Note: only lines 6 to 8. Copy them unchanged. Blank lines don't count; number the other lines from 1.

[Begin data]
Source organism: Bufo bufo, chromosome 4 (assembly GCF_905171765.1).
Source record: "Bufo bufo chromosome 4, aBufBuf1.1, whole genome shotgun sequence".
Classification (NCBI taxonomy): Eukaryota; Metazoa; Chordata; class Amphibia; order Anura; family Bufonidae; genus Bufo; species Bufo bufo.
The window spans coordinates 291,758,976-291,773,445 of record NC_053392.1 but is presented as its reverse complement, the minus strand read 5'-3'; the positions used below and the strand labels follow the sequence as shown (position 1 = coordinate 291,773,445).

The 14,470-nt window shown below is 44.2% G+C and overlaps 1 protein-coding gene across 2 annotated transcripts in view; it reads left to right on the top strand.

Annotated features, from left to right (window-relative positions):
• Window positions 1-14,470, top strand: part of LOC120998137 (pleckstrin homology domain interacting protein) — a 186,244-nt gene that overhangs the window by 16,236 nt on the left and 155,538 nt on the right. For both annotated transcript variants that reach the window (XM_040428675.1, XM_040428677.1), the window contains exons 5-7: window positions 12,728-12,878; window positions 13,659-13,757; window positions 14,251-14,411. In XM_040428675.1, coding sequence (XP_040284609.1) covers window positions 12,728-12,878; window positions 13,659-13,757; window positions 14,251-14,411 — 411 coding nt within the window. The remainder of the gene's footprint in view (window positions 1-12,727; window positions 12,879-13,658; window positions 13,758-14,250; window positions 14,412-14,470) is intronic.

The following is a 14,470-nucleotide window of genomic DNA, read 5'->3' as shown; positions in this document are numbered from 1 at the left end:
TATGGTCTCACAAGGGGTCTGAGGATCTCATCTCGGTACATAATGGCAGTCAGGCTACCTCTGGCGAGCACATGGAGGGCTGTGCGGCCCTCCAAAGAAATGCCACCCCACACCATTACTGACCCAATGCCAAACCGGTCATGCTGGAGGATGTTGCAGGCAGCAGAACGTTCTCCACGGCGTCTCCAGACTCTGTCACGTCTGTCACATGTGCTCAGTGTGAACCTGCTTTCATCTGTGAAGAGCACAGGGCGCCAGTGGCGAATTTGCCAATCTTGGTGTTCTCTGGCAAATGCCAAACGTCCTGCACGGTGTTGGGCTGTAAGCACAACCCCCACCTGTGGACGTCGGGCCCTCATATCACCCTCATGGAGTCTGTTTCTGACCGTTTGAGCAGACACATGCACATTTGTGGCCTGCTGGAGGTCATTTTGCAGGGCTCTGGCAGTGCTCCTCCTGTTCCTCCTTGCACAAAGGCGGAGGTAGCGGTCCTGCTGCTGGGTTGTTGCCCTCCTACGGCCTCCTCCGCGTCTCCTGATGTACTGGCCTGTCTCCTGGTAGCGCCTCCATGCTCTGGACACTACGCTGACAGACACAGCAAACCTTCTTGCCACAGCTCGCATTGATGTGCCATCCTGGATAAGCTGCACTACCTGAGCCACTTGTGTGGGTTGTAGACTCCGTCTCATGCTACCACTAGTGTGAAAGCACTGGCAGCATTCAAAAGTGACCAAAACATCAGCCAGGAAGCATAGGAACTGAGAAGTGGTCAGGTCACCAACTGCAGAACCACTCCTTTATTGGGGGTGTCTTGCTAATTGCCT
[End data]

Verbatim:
Annotated features, from left to right (window-relative positions):
• Window positions 1-14,470, top strand: part of LOC120998137 (pleckstrin homology domain interacting protein) — a 186,244-nt gene that overhangs the window by 16,236 nt on the left and 155,538 nt on the right. For both annotated transcript variants that reach the window (XM_040428675.1, XM_040428677.1), the window contains exons 5-7: window positions 12,728-12,878; window positions 13,659-13,757; window positions 14,251-14,411. In XM_040428675.1, coding sequence (XP_040284609.1) covers window positions 12,728-12,878; window positions 13,659-13,757; window positions 14,251-14,411 — 411 coding nt within the window. The remainder of the gene's footprint in view (window positions 1-12,727; window positions 12,879-13,658; window positions 13,758-14,250; window positions 14,412-14,470) is intronic.

The following is a 14,470-nucleotide window of genomic DNA, read 5'->3' as shown; positions in this document are numbered from 1 at the left end: